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Tech wars: POD vs. ebooks

After a long hiatus, My Helpful Friend sent me an email, this time with links to recent posts about POD in bookstores. The Guardian article was about the Expresso print on demand machine being installed in a London bookstore. Meanwhile, the Expresso's manufacturer posted a page from the Author's Guild Bulletin hailing POD technology as the benefactor of authors, bookstores, and libraries.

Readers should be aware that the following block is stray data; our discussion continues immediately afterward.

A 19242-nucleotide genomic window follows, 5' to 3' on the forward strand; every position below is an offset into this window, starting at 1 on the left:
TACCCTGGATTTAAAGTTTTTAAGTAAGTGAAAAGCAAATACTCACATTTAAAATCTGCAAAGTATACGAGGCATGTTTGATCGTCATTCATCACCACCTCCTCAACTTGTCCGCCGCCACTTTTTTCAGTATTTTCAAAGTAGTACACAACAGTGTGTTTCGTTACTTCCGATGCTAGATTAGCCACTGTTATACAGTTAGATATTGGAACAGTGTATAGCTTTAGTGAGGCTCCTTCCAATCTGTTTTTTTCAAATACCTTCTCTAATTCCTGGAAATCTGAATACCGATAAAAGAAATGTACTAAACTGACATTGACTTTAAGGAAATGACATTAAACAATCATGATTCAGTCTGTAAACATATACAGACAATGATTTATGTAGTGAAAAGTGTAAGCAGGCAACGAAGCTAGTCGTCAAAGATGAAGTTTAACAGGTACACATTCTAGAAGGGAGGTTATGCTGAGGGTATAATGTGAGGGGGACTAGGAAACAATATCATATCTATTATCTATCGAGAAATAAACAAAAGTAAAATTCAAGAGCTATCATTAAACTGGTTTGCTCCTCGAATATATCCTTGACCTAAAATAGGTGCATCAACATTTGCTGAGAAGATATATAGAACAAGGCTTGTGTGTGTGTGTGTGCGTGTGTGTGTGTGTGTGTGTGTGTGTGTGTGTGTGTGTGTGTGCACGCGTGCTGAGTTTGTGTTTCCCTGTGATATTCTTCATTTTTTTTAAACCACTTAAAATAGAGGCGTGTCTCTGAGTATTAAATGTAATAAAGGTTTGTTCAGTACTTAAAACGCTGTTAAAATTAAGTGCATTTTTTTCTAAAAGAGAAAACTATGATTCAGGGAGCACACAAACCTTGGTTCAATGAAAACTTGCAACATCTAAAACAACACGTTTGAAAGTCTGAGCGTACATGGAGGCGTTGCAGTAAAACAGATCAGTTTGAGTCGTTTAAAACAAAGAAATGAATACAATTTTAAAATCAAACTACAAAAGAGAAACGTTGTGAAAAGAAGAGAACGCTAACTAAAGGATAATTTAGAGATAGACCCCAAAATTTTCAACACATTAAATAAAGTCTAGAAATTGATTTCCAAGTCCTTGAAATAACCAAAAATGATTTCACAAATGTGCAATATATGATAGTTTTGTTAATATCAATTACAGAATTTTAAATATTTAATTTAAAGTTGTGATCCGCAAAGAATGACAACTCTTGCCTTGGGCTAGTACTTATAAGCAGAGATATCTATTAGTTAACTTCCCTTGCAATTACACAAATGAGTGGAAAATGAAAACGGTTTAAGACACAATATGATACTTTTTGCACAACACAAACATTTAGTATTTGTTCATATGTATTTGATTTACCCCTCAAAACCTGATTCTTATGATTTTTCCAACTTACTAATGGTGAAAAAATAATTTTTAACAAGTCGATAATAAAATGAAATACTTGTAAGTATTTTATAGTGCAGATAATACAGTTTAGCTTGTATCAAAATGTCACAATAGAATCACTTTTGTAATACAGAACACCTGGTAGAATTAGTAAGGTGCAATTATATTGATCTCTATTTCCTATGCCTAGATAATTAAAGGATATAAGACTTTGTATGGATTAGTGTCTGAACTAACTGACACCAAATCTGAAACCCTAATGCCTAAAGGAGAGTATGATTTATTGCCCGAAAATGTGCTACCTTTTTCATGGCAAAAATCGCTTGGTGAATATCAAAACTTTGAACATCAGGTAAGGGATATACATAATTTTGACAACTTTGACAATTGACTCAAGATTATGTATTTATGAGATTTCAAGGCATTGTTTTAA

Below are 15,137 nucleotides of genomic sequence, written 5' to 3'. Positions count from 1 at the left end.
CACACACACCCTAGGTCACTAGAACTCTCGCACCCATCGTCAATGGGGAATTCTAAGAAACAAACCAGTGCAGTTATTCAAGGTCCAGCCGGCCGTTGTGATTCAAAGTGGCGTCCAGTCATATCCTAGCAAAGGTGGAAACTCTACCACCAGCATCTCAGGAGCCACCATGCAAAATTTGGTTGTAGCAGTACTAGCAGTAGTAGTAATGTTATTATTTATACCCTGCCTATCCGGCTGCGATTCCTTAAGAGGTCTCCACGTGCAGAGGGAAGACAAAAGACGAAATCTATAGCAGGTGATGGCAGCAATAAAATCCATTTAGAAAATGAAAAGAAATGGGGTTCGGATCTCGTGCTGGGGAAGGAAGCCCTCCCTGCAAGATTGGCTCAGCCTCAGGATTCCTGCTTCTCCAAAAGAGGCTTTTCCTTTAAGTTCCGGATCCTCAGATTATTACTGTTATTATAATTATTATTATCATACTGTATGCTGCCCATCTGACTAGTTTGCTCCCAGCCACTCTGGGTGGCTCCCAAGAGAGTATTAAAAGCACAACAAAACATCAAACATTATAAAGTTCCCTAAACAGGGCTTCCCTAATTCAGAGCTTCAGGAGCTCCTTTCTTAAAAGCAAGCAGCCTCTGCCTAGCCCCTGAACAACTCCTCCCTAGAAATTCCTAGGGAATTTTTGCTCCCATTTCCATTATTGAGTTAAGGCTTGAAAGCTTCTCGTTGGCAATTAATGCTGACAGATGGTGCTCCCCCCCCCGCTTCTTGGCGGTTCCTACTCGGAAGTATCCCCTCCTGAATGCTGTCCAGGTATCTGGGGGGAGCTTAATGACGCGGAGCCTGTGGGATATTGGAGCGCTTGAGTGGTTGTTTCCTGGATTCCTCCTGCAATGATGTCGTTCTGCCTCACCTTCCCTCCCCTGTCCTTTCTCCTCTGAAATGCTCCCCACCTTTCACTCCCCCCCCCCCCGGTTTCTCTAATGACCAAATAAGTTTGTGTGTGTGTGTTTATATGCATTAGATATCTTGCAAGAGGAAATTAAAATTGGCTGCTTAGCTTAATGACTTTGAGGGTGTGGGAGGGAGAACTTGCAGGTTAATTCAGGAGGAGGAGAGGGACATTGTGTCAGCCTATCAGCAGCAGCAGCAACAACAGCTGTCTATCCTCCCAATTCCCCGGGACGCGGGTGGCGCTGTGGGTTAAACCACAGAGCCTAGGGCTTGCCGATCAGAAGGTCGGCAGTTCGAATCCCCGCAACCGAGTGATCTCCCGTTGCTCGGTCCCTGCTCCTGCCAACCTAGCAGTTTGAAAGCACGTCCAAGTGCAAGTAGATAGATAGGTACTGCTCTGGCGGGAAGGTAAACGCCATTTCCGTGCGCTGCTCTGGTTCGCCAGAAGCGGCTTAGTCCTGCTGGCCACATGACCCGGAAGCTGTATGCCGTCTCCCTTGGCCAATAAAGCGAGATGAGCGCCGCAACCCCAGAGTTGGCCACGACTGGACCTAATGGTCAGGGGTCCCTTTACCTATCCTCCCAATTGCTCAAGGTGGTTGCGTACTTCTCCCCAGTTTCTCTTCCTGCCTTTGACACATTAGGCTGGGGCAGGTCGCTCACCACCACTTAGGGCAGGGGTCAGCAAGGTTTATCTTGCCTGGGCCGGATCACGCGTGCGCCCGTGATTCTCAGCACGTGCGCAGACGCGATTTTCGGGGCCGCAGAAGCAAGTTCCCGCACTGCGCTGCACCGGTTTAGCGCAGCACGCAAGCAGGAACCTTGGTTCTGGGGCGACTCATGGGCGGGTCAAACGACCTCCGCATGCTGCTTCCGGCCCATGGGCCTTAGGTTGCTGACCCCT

Today most POD books are sold via the web from sites like CreateSpace, Lulu, TikaTok, and iUniverse. They compete more with Amazon than with your local bookstore, because the book buyer has to wait for the book to arrive in his mailbox. But putting a POD machine in a bookstore does give small retailers some ammo to compete with mega-chains and Amazon. The Expresso, sometimes called an ATM for books, can spit out a finished product in five minutes. But like an ATM, you can only take out what you're already put in. POD books suffer from the same limitation as ebooks— they don't have every book. Like ebooks, the Expresso offers a huge collection of out-of-copyright classics. The latest bestsellers, not so much. Ebooks have the edge there, and it will be interesting to see these two competing technologies battle it out for the reading public's dollar. If POD can grow its collection fast enough, it might well provide the print book with an edge as it fights to stay viable.







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